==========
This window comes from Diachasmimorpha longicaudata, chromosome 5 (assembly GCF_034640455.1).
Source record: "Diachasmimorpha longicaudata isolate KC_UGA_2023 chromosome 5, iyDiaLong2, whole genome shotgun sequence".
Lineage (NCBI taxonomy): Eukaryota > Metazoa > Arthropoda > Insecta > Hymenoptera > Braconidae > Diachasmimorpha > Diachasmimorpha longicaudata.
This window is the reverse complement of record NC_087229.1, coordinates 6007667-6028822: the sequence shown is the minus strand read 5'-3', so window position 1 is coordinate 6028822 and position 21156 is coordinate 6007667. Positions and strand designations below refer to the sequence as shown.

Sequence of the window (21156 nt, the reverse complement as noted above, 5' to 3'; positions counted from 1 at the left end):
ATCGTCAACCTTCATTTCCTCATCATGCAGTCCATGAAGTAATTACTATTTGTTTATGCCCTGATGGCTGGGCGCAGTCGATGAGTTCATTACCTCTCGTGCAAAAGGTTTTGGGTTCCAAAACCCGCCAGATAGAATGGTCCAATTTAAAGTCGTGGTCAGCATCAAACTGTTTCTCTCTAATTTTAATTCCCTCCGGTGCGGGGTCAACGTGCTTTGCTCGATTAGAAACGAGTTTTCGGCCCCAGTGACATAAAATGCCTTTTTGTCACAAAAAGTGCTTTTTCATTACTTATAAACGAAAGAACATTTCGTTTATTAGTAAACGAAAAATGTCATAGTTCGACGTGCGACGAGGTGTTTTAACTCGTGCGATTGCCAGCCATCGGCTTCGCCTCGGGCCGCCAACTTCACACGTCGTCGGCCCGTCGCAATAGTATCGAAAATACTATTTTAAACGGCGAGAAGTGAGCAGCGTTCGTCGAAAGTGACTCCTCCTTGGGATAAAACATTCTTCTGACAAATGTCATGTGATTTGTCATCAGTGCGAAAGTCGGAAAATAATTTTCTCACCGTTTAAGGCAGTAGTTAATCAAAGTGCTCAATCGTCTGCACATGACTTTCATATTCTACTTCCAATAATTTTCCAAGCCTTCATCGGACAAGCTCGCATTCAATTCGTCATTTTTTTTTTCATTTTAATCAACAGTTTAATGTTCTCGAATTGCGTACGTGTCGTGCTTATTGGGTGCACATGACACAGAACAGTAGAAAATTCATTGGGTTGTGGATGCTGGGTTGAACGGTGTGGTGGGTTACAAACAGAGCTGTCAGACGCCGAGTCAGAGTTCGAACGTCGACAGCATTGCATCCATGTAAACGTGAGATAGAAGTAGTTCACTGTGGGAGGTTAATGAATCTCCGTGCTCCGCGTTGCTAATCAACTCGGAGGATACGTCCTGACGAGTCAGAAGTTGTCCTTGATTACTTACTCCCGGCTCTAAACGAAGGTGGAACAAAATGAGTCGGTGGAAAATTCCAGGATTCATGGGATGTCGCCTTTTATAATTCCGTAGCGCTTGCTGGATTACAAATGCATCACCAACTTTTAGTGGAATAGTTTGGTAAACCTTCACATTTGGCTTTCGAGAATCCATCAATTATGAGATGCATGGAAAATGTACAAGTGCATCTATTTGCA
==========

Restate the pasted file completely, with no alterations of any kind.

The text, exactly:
This window comes from Diachasmimorpha longicaudata, chromosome 5 (assembly GCF_034640455.1).
Source record: "Diachasmimorpha longicaudata isolate KC_UGA_2023 chromosome 5, iyDiaLong2, whole genome shotgun sequence".
Lineage (NCBI taxonomy): Eukaryota > Metazoa > Arthropoda > Insecta > Hymenoptera > Braconidae > Diachasmimorpha > Diachasmimorpha longicaudata.
This window is the reverse complement of record NC_087229.1, coordinates 6007667-6028822: the sequence shown is the minus strand read 5'-3', so window position 1 is coordinate 6028822 and position 21156 is coordinate 6007667. Positions and strand designations below refer to the sequence as shown.

Sequence of the window (21156 nt, the reverse complement as noted above, 5' to 3'; positions counted from 1 at the left end):
ATCGTCAACCTTCATTTCCTCATCATGCAGTCCATGAAGTAATTACTATTTGTTTATGCCCTGATGGCTGGGCGCAGTCGATGAGTTCATTACCTCTCGTGCAAAAGGTTTTGGGTTCCAAAACCCGCCAGATAGAATGGTCCAATTTAAAGTCGTGGTCAGCATCAAACTGTTTCTCTCTAATTTTAATTCCCTCCGGTGCGGGGTCAACGTGCTTTGCTCGATTAGAAACGAGTTTTCGGCCCCAGTGACATAAAATGCCTTTTTGTCACAAAAAGTGCTTTTTCATTACTTATAAACGAAAGAACATTTCGTTTATTAGTAAACGAAAAATGTCATAGTTCGACGTGCGACGAGGTGTTTTAACTCGTGCGATTGCCAGCCATCGGCTTCGCCTCGGGCCGCCAACTTCACACGTCGTCGGCCCGTCGCAATAGTATCGAAAATACTATTTTAAACGGCGAGAAGTGAGCAGCGTTCGTCGAAAGTGACTCCTCCTTGGGATAAAACATTCTTCTGACAAATGTCATGTGATTTGTCATCAGTGCGAAAGTCGGAAAATAATTTTCTCACCGTTTAAGGCAGTAGTTAATCAAAGTGCTCAATCGTCTGCACATGACTTTCATATTCTACTTCCAATAATTTTCCAAGCCTTCATCGGACAAGCTCGCATTCAATTCGTCATTTTTTTTTTCATTTTAATCAACAGTTTAATGTTCTCGAATTGCGTACGTGTCGTGCTTATTGGGTGCACATGACACAGAACAGTAGAAAATTCATTGGGTTGTGGATGCTGGGTTGAACGGTGTGGTGGGTTACAAACAGAGCTGTCAGACGCCGAGTCAGAGTTCGAACGTCGACAGCATTGCATCCATGTAAACGTGAGATAGAAGTAGTTCACTGTGGGAGGTTAATGAATCTCCGTGCTCCGCGTTGCTAATCAACTCGGAGGATACGTCCTGACGAGTCAGAAGTTGTCCTTGATTACTTACTCCCGGCTCTAAACGAAGGTGGAACAAAATGAGTCGGTGGAAAATTCCAGGATTCATGGGATGTCGCCTTTTATAATTCCGTAGCGCTTGCTGGATTACAAATGCATCACCAACTTTTAGTGGAATAGTTTGGTAAACCTTCACATTTGGCTTTCGAGAATCCATCAATTATGAGATGCATGGAAAATGTACAAGTGCATCTATTTGCA